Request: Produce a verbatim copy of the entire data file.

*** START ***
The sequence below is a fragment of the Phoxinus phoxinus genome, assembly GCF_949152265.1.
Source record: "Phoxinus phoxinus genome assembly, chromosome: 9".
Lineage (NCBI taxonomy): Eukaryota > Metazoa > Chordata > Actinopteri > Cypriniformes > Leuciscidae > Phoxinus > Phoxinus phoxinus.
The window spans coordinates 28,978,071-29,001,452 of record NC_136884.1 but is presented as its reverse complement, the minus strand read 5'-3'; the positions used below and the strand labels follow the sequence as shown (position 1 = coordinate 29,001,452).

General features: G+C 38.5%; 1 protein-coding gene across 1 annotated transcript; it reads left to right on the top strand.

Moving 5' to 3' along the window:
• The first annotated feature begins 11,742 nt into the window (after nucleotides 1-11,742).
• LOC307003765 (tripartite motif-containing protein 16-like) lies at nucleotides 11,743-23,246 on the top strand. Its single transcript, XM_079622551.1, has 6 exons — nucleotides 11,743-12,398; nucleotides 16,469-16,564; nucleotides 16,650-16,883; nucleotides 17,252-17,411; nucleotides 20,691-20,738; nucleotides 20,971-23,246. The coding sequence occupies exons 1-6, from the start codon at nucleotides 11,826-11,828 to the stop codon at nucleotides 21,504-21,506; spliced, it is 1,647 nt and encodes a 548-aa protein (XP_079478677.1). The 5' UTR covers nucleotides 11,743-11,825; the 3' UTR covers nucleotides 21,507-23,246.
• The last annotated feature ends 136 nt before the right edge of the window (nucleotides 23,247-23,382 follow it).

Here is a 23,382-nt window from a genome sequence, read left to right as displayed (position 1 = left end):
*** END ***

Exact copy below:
The sequence below is a fragment of the Phoxinus phoxinus genome, assembly GCF_949152265.1.
Source record: "Phoxinus phoxinus genome assembly, chromosome: 9".
Lineage (NCBI taxonomy): Eukaryota > Metazoa > Chordata > Actinopteri > Cypriniformes > Leuciscidae > Phoxinus > Phoxinus phoxinus.
The window spans coordinates 28,978,071-29,001,452 of record NC_136884.1 but is presented as its reverse complement, the minus strand read 5'-3'; the positions used below and the strand labels follow the sequence as shown (position 1 = coordinate 29,001,452).

General features: G+C 38.5%; 1 protein-coding gene across 1 annotated transcript; it reads left to right on the top strand.

Moving 5' to 3' along the window:
• The first annotated feature begins 11,742 nt into the window (after nucleotides 1-11,742).
• LOC307003765 (tripartite motif-containing protein 16-like) lies at nucleotides 11,743-23,246 on the top strand. Its single transcript, XM_079622551.1, has 6 exons — nucleotides 11,743-12,398; nucleotides 16,469-16,564; nucleotides 16,650-16,883; nucleotides 17,252-17,411; nucleotides 20,691-20,738; nucleotides 20,971-23,246. The coding sequence occupies exons 1-6, from the start codon at nucleotides 11,826-11,828 to the stop codon at nucleotides 21,504-21,506; spliced, it is 1,647 nt and encodes a 548-aa protein (XP_079478677.1). The 5' UTR covers nucleotides 11,743-11,825; the 3' UTR covers nucleotides 21,507-23,246.
• The last annotated feature ends 136 nt before the right edge of the window (nucleotides 23,247-23,382 follow it).

Here is a 23,382-nt window from a genome sequence, read left to right as displayed (position 1 = left end):